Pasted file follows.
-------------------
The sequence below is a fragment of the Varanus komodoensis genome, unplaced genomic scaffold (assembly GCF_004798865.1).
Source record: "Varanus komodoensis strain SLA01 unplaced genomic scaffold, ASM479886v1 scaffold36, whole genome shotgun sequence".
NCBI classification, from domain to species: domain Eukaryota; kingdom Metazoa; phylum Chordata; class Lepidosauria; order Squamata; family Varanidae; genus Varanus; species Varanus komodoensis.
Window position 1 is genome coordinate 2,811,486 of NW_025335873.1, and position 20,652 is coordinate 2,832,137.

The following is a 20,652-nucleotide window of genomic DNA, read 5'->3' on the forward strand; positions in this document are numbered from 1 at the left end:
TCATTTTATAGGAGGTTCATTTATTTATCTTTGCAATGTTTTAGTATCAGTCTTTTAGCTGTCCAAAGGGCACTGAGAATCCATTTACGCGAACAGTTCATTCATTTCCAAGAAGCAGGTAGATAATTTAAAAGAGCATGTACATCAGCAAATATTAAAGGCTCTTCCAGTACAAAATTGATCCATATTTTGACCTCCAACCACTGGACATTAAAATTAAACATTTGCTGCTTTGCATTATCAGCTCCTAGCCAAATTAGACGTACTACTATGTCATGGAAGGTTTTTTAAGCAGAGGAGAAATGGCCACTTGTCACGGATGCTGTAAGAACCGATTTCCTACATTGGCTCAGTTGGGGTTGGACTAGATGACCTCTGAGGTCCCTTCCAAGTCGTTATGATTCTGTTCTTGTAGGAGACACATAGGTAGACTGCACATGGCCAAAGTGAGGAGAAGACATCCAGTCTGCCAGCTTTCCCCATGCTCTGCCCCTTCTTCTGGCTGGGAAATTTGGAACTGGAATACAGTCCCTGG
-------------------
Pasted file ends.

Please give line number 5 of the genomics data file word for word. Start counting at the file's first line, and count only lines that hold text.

The following is a 20,652-nucleotide window of genomic DNA, read 5'->3' on the forward strand; positions in this document are numbered from 1 at the left end: